• Eligible CDM project types should be limited to the ones that have a high likelihood of being additional. Exclude those project types with low likelihood of additionality. (e.g. large greenfield infrastructure projects).
  • Project types where baselines and additionality are intrinsically difficult to determine (e.g. because of signal-to noise ratio issues) should be excluded.

Change Rules (E+/E-) to avoid perverse incentives on other GHG policies

  • E-policies should be considered when setting the baseline. This would lead to more conservative baselines while the risk of perverse incentives is likely to be low for most sectors.
  • E+ policies that have considerable impact on GHG emissions and which have high risks for perverse incentives, such as fossil fuel subsidies, should not be included in the baseline, irrespective of when they were adopted.

Ensure that all CDM Projects uphold human rights

  • All project activities registered, or seeking registration, under the CDM must be undertaken in a manner that respect human rights.
  • Project activities must be suspended if they are found not to meet human rights obligations and standards until the relevant concerns have been fully addressed.

Improve the CDM’s contribution to sustainable development

  • A minimum global standard for CDM projects on sustainability and “no harm” requirements should be defined.
  • Mandatory requirements for monitoring, reporting, and verification of sustainability benefits during the entire project cycle should be established.
  • Project types that support technologies or practices with high GHG emissions and that are associated with other high environmental and social costs (e.g. projects that support the extraction and use of coal) should be excluded from the CDM.

Strengthened Civil Society Participation in the CDM process

  • The requirements for stakeholder involvement  should be strengthened and clarified.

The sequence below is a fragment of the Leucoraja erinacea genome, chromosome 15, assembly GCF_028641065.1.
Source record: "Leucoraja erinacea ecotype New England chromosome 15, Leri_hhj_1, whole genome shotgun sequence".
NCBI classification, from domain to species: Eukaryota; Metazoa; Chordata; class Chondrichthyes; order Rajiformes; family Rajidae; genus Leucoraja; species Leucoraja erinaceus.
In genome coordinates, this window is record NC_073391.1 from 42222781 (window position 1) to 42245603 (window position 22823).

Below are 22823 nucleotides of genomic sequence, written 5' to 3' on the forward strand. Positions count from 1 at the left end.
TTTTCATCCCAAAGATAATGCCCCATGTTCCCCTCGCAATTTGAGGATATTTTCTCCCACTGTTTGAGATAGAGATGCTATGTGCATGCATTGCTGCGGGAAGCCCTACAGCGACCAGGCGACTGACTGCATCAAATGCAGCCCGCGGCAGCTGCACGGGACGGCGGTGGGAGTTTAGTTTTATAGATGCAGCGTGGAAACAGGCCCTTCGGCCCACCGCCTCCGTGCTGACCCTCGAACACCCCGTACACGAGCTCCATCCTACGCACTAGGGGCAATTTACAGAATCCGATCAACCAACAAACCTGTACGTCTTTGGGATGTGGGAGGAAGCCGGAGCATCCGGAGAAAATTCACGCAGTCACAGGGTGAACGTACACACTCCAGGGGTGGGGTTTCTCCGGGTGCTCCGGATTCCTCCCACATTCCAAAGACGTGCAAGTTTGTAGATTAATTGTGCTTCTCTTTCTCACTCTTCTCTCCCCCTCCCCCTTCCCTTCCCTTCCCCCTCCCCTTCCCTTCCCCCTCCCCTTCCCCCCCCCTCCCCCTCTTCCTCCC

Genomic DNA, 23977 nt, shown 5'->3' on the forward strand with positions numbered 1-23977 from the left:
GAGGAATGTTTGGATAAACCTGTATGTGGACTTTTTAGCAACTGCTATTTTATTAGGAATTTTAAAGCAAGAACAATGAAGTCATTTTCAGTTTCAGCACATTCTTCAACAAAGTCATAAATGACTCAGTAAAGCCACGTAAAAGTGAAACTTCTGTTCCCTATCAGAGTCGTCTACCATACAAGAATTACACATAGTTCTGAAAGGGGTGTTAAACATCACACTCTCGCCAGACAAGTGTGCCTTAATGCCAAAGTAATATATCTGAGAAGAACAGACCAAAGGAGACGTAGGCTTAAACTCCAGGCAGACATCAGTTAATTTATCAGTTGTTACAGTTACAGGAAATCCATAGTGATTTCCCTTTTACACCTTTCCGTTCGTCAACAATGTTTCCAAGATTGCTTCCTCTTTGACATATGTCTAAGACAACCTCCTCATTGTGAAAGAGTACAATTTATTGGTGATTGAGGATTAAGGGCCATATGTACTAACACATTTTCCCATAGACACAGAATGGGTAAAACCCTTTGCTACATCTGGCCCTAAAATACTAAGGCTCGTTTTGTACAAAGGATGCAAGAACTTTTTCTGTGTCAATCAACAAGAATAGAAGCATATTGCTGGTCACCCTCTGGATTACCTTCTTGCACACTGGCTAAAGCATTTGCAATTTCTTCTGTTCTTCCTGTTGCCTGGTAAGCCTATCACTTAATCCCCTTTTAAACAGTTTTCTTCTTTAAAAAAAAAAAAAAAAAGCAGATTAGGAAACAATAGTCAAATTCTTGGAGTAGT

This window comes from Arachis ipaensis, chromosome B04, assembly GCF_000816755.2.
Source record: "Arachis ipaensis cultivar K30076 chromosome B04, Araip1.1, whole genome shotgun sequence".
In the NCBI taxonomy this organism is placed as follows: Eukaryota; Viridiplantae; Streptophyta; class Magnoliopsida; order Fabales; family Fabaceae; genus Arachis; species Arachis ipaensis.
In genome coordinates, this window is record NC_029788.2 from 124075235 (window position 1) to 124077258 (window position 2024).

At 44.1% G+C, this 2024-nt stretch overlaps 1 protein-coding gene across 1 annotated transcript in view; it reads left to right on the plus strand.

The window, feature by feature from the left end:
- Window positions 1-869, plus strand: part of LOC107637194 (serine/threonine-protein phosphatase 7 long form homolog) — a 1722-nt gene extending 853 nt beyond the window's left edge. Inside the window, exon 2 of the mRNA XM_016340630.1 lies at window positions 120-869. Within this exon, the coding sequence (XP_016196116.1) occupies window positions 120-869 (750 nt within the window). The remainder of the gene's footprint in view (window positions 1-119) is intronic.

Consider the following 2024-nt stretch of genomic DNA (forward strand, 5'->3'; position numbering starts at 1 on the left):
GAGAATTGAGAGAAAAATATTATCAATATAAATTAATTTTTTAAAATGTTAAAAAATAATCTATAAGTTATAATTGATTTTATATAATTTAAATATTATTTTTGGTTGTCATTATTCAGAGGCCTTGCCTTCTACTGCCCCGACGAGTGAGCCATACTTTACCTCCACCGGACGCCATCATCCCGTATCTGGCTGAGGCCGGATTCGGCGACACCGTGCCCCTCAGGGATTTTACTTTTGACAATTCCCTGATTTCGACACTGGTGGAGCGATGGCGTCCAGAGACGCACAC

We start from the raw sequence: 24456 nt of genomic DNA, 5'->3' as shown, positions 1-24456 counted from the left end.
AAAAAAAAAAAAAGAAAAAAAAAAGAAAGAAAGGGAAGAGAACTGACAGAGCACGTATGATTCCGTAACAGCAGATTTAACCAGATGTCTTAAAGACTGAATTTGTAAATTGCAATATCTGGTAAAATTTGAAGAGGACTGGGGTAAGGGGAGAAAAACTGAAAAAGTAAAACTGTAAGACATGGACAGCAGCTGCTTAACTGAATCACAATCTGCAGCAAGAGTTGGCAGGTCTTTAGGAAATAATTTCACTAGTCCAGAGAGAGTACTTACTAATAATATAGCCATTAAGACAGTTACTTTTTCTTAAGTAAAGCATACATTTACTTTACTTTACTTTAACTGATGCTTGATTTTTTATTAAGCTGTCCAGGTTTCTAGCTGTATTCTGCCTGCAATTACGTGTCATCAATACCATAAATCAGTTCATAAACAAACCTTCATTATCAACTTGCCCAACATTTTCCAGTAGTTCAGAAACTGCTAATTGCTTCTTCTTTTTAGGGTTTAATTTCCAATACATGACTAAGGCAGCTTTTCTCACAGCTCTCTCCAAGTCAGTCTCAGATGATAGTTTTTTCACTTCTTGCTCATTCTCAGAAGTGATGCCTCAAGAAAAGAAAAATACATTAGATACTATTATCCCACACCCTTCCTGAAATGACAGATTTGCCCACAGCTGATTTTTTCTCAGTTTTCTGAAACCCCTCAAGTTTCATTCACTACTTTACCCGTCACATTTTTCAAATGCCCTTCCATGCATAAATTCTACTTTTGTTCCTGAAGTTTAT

• A communication channel for case specific matters and a grievance mechanism to address the social and environmental impacts of specific CDM projects should be established.

Set-up a Grievance Mechanism

  • The appeals procedure must be implemented swiftly and provide for broad legal standing;
  • Complementary grievance mechanism should be established to address the social and environmental impacts of CDM projects during implementation of CDM project activity, e.g. when sustainable development co-benefit criteria are not realised as described in the PDD and to consider and address concerns about human rights impacts of a CDM project raised by or on behalf of individuals or communities.

Improve the constitution and conduct of the CDM Executive Board and supporting bodies

  • Robust codes of conduct should be implemented for all members of the CDM governance structure, including the CDM Executive Board, working groups or teams assisting the Board, and members of the UNFCCC Secretariat.
  • Nominations from representatives with vested interest in the CDM should be prohibited in order to prevent potential conflicts of interests.
  • Quota rules on the composition of the Board should be established to ensure that members from environmental and academic organisations are represented.
  • Term limits for Board member should be such that board members are limited to serve a maximum of two terms of two or three years.